109 - 93 Final
  for this game

Perkins' career day leads Celtics past Knicks

Jan 22, 2008 - 12:51 AM By Larry Fleisher PA SportsTicker Contributing Writer

NEW YORK (Ticker) - For the remainder of the season, Boston Celtics coach Doc Rivers would prefer if his players let the results on the scoreboard do the talking.

Kevin Garnett collected 20 points, 13 rebounds and seven assists as the Celtics held off a late comeback attempt by the New York Knicks and pulled away for an 109-93 victory on Monday afternoon at Madison Square Garden.

Kendrick Perkins scored 22 of his career-high 24 points in the first half and Ray Allen chipped in 17 for Boston, which has won three in a row after dropping three of four.

Rajon Rondo added 14 and Paul Pierce finished with 10 before ejected along with New York's Quentin Richardson late in the third quarter.

The two had been jawing at each throughout the game and, before being tossed, had been assessed a double technical with 3:07 remaining.

Zach Randolph had 24 points and 15 rebounds and Jamal Crawford added 22 points for the Knicks, who had won four of their previous five games.

It was Pierce's ejection and his going over to shake hands with members of the NFC champion New York Giants, who were seated at courtside, that irritated Rivers the most. The Celtics were leading by 17 when Pierce was tossed.

"We got a lead and then we started pounding our chest and running our mouths," Rivers said. "We've got to be better than that. We've got to have better composure if we want to be a great team someday.

"Hopefully, that's a good lesson for us because they have pride. They're not going to back down. They're playing extremely hard right now and they wanted to win this game."

Garnett agreed with his coach.

"We just got to keep our composure and understand what it is," Garnett said. "At the end of day, it's basketball. It's not like we're on the street or nothing. We got a referee. If something happens, it's going to be broken up. It's basketball. Guys are playing with a lot of passion, a lot of emotion. This is a big game for them I'm sure."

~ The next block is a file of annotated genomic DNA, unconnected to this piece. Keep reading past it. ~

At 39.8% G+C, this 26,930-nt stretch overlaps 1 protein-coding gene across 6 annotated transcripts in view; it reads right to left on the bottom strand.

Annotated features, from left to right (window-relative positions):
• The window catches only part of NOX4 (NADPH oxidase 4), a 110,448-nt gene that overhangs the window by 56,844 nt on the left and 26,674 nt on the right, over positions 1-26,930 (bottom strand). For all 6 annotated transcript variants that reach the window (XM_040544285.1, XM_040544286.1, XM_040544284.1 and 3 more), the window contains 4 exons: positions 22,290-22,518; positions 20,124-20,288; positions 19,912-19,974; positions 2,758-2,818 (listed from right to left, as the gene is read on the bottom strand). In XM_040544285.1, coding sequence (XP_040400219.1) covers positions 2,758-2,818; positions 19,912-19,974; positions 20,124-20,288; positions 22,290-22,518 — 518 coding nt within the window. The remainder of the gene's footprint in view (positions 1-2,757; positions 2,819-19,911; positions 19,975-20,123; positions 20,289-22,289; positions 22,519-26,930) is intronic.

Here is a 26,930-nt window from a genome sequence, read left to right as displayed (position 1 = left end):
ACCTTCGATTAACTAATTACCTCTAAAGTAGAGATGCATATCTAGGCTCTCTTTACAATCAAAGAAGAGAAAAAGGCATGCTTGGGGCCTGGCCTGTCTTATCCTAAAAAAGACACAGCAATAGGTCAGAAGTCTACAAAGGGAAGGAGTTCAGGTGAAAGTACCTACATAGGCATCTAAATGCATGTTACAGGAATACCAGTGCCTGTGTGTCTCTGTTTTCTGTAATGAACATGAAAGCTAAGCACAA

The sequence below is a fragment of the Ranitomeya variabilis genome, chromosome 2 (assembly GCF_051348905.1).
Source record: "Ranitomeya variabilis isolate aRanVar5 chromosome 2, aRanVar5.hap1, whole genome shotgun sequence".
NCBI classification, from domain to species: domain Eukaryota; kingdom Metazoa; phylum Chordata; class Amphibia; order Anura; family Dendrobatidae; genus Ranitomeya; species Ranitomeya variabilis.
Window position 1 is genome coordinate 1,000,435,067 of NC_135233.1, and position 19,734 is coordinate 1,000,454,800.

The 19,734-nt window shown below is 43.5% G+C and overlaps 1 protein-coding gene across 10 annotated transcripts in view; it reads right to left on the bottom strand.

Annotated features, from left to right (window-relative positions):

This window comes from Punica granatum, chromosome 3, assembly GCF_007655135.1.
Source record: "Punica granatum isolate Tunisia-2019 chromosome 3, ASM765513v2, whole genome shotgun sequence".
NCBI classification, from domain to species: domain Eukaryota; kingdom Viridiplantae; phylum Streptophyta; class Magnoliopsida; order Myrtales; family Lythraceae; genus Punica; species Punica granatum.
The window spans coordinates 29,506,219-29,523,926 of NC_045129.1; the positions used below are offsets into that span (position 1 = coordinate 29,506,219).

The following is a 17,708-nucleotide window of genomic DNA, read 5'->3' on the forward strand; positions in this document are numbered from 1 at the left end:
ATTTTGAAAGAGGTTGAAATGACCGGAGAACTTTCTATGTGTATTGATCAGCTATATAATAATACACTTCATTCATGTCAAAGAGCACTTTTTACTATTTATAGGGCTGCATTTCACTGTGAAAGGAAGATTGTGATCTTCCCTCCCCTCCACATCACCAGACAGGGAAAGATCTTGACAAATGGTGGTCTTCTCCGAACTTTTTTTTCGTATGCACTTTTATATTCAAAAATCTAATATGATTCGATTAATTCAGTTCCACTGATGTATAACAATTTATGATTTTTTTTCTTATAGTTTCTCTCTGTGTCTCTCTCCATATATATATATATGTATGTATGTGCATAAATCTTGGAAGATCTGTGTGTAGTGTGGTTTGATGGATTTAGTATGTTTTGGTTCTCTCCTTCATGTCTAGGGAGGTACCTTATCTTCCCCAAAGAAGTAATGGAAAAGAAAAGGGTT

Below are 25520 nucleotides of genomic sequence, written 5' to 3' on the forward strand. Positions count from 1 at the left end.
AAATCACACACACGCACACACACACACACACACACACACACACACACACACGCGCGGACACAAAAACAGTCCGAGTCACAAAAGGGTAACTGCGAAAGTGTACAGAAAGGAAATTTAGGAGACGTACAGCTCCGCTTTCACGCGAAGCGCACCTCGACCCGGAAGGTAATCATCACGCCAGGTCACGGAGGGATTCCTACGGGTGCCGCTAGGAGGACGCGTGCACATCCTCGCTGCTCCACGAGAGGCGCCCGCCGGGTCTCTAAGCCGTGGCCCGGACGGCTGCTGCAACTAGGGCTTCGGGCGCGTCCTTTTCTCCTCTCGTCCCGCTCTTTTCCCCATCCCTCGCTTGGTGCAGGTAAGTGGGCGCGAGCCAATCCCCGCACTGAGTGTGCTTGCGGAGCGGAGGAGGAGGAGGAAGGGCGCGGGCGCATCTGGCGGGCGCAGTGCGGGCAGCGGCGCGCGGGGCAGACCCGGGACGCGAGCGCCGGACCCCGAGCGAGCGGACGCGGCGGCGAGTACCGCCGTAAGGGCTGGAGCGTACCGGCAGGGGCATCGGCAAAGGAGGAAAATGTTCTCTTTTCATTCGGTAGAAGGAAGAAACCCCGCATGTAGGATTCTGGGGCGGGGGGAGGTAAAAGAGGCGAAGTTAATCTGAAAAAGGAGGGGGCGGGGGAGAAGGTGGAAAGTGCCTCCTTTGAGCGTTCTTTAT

The origin of Pierce and Richardson's ejections may go back to some comments made by Richardson before the last meeting between the teams.

The Celtics said they were motivated by those remarks after a nationally televised 104-59 rout on November 29 but neither Richardson or Pierce stuck around to address Monday's actions.

"I don't know what was going on between Paul and Quentin," Boston guard Ray Allen said. "Obviously, they have a history. This is my first year with the team, so I am learning little nuances about him as well as my other teammates. We have to realize for what we want to do, we can't get caught up in the small things."

New York downplayed the ejection and then attempted its final comeback.

"I just believe those two battled," Knicks coach Isiah Thomas said. "They always compete. I don't anything of it. I don't think it goes to the next game. I think those two, if they were playing at the YMCA, would battle and compete against each other."

"Sometimes, it gets heated like that," Randolph added. "Guys like to compete."

The Knicks did not back down and cut their deficit to 82-70 through three after Nate Robinson turned Tony Allen's bad pass into a dunk.

They were within eight three times in the fourth but, after Garnett stole a pass from Randolph, the Celtics finally pulled away for good.

Rookie Glen Davis converted the steal into a layup, and Garnett hit a 12-footer and a eight-footer for a 96-82 lead with 5:49 remaining.

The Celtics continued to blow past the Knicks as reserve Eddie House capped the 16-4 run with a 3-pointer at the 2:24 mark.

Despite the late charge in the fourth, Rivers still remained disappointed in several members of the team besides Pierce.

"We have to be quiet and play the game," Rivers said. "I was disappointed in us, in that. It wasn't just Paul, it was five of us, all of us running our mouths instead of playing basketball.

"The scoreboard will talk. You don't need to run your mouths. I wasn't happy with that. That's happened a couple of times, we've gotten away with that. If that's a playoff game and one our best players gets thrown out of the game, we can lose the game."

Perkins, who entered the game averaging 6.8 points, tripled his scoring average in the first half as Boston took a 59-45 edge. He scored 15 and then had a reverse layup that triggered an 11-0 run that closed the first half.

Rondo scored five points during the spurt, including a buzzer-beating 21-footer from the right wing.

The productive halves by Perkins and Rondo came on a day in which Allen, Garnett and Pierce were a combined 6-of-19 from the floor in the opening 24 minutes. Boston's three stars finished 18-of-41 from the field.

Pierce and Garnett factored in Boston appearing to take complete control of things. After David Lee's free throws pulled New York within nine with 8:42 to play, Pierce and Garnett scored Boston's next nine points, opening up a 70-52 edge with 6:18 remaining.

The Knicks showed far more competitiveness than their first meeting with the Celtics. They countered Boston's late run in the first half by opening the second with a 7-2 spurt but, in the end, they could not overcome the Celtics' talent advantage.

"They have three guys that are used to taking big shots and stopping runs," New York guard Fred Jones said. "They have three of them, so when they are in that situation, they are able to handle it."

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